Skip to content

Wireless spectrum

Today, I was interviewed on the VoIP Users Conference. I was originally invited to talk about broadband access and netBlazr which I did at some length (and in some detail as it’s a technically savvy group).  But interestingly,  they also wanted to talk about spectrum issues.  Michael Graves, who signed me up for this session, had seen my paper “Valuing the white spaces above 3 GHz” and multiple questioners came back to spectrum issues, including TV white spaces, GSM and other mobile bands , 5 GHz and the prospects for unlicensed access to new bands.

netBlazr uses 5 GHz spectum that is already available and ideal for our purposes.  But we keep our eyes open for other potential bands, so here’s a summary of what’s in flux and how it might or might not be useful for netBlazr and others.

TV white spaces — This is spectrum that’s reserved for television as the primary service. However, not all channels are used in all locations and, with the advent of digital television, the number of channels in use has gone down.  In the US and the UK, this spectrum is becoming available on a “secondary use” basis for type-approved equipment, without licenses.  The way this works is: approved unlicensed radios include position sensing circuitry and, before transmitting, they check with a database of known primary users to determine which frequencies are available for secondary use at their current location.  There’s more in Wikipedia (of course).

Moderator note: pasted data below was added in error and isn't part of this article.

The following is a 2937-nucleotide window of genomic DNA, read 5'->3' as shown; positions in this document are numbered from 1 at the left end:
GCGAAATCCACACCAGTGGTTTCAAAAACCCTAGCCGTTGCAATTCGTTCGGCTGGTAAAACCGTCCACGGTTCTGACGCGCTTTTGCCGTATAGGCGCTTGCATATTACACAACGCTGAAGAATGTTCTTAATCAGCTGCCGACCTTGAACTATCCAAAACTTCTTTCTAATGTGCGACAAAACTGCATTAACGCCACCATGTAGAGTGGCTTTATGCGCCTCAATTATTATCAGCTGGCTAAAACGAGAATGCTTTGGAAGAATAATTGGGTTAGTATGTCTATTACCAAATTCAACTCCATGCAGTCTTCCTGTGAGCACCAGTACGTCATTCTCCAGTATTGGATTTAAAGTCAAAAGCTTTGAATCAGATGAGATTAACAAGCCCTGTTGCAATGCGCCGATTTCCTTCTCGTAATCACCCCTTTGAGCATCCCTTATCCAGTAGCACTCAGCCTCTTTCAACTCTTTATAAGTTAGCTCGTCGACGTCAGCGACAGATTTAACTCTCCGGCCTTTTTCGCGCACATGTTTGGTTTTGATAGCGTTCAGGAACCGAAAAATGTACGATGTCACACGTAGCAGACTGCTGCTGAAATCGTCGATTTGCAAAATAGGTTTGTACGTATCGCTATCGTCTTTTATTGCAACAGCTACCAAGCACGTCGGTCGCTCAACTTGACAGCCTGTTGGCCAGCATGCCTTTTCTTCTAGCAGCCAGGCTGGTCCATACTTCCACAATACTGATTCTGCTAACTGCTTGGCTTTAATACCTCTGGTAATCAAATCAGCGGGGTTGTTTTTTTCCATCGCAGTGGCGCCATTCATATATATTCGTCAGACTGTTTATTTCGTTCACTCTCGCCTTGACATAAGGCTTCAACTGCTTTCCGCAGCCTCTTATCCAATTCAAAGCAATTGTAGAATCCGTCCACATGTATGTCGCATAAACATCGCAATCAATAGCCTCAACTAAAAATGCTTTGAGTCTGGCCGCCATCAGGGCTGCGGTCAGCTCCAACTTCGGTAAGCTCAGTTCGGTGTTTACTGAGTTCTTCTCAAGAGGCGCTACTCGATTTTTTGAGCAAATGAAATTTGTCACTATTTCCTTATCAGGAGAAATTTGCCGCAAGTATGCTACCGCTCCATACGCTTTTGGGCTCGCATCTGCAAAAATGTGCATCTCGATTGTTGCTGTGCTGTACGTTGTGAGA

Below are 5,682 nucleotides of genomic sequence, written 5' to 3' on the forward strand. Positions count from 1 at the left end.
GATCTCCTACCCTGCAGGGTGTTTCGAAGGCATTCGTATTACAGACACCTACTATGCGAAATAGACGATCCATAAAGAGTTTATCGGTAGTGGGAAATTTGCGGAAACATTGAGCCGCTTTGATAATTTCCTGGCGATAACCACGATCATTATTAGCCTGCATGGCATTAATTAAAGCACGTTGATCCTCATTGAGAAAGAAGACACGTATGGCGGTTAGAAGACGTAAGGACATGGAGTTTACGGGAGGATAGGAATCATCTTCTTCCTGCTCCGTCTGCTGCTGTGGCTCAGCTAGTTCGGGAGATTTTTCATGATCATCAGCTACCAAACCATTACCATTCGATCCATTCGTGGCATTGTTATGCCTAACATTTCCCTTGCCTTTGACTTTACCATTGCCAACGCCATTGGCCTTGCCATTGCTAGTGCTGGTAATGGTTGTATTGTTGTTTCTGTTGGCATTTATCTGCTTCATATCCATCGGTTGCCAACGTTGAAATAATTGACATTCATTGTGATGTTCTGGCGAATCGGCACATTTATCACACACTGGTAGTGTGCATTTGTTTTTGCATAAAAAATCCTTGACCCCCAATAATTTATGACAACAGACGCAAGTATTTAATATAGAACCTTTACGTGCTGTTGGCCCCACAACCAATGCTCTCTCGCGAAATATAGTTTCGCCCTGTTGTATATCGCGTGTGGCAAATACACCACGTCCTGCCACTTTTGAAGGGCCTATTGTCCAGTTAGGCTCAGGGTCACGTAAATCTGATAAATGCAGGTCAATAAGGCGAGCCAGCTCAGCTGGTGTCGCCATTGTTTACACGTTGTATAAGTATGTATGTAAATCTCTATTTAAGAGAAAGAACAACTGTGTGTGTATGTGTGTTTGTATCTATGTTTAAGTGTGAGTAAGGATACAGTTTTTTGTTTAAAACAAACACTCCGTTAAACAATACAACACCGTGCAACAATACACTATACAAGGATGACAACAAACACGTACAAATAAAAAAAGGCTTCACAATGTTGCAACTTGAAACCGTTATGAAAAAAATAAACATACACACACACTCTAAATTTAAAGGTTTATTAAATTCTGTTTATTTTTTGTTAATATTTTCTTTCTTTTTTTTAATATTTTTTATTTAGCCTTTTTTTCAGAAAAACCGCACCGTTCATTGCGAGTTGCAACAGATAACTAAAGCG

The good news is TV white spaces are a widely noticed precedent which may eventually be applied in other bands. The bad news from netBlazr’s perspective, under current rules, there’s not much spectrum actually available in urban areas where we operate.  TV white spaces should be a boon to wireless ISPs in rural areas, but not for netBlazr.

Unlicensed GSM – this came up on the call, although I couldn’t add much.  Several EU jurisdictions now permit low-power (200 mW) unlicensed use for GSM1800 in previous unused frequencies at the edge of the GSM and the DECT-band, the so-called GSM/DECT Guard band. In the US, the only option I’m aware of it a slight overlap of GSM 900 channels with the US 900 MHz unlicensed ISM band (902-928 MHz).

5 GHz bands – these exist today and are key for netBlazr!  There are relatively large swaths of spectrum available at 5 GHz in many parts of the world.  In the US, we have up to 555 MHz of spectrum available in four bands under three slightly different sets of rules. Not all this spectrum is available everywhere, but 400+ MHz is typical in all major US cities. Wikipedia has a good list of the channels from a WiFi perspective.

For netBlazr’s purposes this spectrum is ideal.  We use a mesh of short range point-to-point links formed by radios with directional antennas.  Even the lowest power limits are fine for our short ranges and higher frequencies means directional antennas take less space.

On the call, we also talked about technical changes that will make the spectrum above 3 GHz more and more valuable over the next 10-20 years.  If you are interested, the technical details are in my essay Valuing the white spaces above 3 GHz.